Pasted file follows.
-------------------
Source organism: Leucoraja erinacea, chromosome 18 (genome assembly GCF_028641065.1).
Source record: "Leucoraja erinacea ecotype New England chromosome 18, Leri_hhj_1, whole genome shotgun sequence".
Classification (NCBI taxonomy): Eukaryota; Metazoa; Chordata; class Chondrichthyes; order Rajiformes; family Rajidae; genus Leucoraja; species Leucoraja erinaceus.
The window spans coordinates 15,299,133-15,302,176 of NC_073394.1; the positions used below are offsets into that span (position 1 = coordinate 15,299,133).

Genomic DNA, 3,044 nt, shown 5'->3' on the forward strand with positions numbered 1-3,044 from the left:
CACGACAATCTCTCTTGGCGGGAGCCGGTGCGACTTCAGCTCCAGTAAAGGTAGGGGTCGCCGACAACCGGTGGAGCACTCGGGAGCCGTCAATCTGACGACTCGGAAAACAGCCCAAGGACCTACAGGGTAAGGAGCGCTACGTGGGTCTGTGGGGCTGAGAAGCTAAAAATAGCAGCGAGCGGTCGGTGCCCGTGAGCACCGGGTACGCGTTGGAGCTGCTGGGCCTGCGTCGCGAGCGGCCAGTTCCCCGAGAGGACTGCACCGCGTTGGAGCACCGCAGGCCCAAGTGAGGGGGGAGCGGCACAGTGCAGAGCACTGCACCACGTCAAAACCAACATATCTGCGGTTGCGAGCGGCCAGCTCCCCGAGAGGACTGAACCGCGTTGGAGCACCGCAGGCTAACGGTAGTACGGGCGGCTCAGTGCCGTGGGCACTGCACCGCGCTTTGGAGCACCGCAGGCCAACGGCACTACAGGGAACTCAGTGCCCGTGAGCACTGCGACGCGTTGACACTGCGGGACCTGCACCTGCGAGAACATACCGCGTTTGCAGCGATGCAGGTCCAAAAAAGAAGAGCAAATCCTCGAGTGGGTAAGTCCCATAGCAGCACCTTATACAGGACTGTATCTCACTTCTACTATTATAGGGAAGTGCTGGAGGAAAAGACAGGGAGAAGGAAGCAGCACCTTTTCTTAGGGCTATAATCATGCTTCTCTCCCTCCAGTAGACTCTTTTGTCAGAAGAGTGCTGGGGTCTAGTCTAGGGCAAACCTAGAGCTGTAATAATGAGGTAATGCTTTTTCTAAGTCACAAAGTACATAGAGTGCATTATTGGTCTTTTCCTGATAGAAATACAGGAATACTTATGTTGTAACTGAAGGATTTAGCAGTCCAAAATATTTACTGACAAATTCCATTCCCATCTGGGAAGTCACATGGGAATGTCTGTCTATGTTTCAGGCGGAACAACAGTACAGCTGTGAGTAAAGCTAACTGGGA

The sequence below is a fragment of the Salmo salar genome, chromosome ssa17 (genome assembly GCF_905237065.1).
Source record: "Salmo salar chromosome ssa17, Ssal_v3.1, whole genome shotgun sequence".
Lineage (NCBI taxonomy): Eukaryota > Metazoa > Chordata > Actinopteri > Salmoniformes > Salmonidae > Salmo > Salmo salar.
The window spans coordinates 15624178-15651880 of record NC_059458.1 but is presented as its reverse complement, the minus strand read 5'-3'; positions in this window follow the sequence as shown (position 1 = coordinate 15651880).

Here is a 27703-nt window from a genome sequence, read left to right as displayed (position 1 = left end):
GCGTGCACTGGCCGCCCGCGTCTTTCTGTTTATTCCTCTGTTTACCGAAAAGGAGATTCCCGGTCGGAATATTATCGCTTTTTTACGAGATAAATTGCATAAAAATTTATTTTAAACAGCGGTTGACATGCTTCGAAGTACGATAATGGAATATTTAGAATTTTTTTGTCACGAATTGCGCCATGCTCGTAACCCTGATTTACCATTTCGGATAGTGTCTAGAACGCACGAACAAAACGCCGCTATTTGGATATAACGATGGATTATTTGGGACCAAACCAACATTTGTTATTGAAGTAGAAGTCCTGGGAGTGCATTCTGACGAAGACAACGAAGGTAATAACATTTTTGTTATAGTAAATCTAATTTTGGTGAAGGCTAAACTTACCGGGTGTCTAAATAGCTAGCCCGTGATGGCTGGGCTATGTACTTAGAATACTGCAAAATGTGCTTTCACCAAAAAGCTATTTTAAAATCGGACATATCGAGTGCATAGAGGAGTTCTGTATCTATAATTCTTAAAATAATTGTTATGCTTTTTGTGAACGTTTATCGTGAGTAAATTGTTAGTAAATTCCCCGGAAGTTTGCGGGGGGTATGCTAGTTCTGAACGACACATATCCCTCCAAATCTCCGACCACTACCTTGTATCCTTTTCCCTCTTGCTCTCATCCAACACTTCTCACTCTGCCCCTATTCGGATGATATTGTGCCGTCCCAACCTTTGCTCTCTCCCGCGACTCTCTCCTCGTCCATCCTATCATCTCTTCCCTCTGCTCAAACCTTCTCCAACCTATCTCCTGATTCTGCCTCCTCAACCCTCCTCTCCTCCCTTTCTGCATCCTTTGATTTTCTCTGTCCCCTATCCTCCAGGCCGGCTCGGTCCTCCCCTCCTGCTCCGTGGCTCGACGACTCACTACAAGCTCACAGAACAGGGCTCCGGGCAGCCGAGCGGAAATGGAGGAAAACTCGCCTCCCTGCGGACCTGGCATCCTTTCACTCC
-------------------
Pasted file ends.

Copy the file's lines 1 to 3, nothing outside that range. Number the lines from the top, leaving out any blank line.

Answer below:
Source organism: Leucoraja erinacea, chromosome 18 (genome assembly GCF_028641065.1).
Source record: "Leucoraja erinacea ecotype New England chromosome 18, Leri_hhj_1, whole genome shotgun sequence".
Classification (NCBI taxonomy): Eukaryota; Metazoa; Chordata; class Chondrichthyes; order Rajiformes; family Rajidae; genus Leucoraja; species Leucoraja erinaceus.